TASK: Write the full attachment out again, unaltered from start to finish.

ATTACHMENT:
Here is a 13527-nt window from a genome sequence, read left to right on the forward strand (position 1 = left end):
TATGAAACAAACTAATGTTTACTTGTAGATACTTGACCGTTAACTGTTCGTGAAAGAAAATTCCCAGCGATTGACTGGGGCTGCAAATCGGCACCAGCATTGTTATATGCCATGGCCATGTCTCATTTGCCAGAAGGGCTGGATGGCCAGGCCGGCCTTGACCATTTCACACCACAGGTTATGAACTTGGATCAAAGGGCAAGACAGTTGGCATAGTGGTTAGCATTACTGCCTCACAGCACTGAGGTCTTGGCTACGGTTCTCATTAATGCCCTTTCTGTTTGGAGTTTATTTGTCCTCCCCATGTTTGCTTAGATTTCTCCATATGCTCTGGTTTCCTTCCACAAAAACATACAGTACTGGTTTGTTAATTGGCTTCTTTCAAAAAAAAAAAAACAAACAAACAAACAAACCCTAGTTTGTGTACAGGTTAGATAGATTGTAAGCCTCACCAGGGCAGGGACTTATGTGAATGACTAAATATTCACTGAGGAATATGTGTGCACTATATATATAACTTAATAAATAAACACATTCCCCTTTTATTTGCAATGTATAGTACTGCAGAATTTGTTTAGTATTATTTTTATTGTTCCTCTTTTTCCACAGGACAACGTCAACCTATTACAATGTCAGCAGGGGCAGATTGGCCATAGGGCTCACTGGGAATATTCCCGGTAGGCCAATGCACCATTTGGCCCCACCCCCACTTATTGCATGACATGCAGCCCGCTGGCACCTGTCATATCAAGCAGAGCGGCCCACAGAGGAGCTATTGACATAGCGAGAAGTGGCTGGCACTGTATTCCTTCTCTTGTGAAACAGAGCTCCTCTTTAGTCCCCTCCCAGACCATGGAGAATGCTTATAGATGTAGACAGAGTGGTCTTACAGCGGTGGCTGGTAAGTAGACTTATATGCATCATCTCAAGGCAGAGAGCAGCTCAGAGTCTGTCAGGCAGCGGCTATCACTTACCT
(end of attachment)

Here is a 13527-nt window from a genome sequence, read left to right on the forward strand (position 1 = left end):
TATGAAACAAACTAATGTTTACTTGTAGATACTTGACCGTTAACTGTTCGTGAAAGAAAATTCCCAGCGATTGACTGGGGCTGCAAATCGGCACCAGCATTGTTATATGCCATGGCCATGTCTCATTTGCCAGAAGGGCTGGATGGCCAGGCCGGCCTTGACCATTTCACACCACAGGTTATGAACTTGGATCAAAGGGCAAGACAGTTGGCATAGTGGTTAGCATTACTGCCTCACAGCACTGAGGTCTTGGCTACGGTTCTCATTAATGCCCTTTCTGTTTGGAGTTTATTTGTCCTCCCCATGTTTGCTTAGATTTCTCCATATGCTCTGGTTTCCTTCCACAAAAACATACAGTACTGGTTTGTTAATTGGCTTCTTTCAAAAAAAAAAAAACAAACAAACAAACAAACCCTAGTTTGTGTACAGGTTAGATAGATTGTAAGCCTCACCAGGGCAGGGACTTATGTGAATGACTAAATATTCACTGAGGAATATGTGTGCACTATATATATAACTTAATAAATAAACACATTCCCCTTTTATTTGCAATGTATAGTACTGCAGAATTTGTTTAGTATTATTTTTATTGTTCCTCTTTTTCCACAGGACAACGTCAACCTATTACAATGTCAGCAGGGGCAGATTGGCCATAGGGCTCACTGGGAATATTCCCGGTAGGCCAATGCACCATTTGGCCCCACCCCCACTTATTGCATGACATGCAGCCCGCTGGCACCTGTCATATCAAGCAGAGCGGCCCACAGAGGAGCTATTGACATAGCGAGAAGTGGCTGGCACTGTATTCCTTCTCTTGTGAAACAGAGCTCCTCTTTAGTCCCCTCCCAGACCATGGAGAATGCTTATAGATGTAGACAGAGTGGTCTTACAGCGGTGGCTGGTAAGTAGACTTATATGCATCATCTCAAGGCAGAGAGCAGCTCAGAGTCTGTCAGGCAGCGGCTATCACTTACCT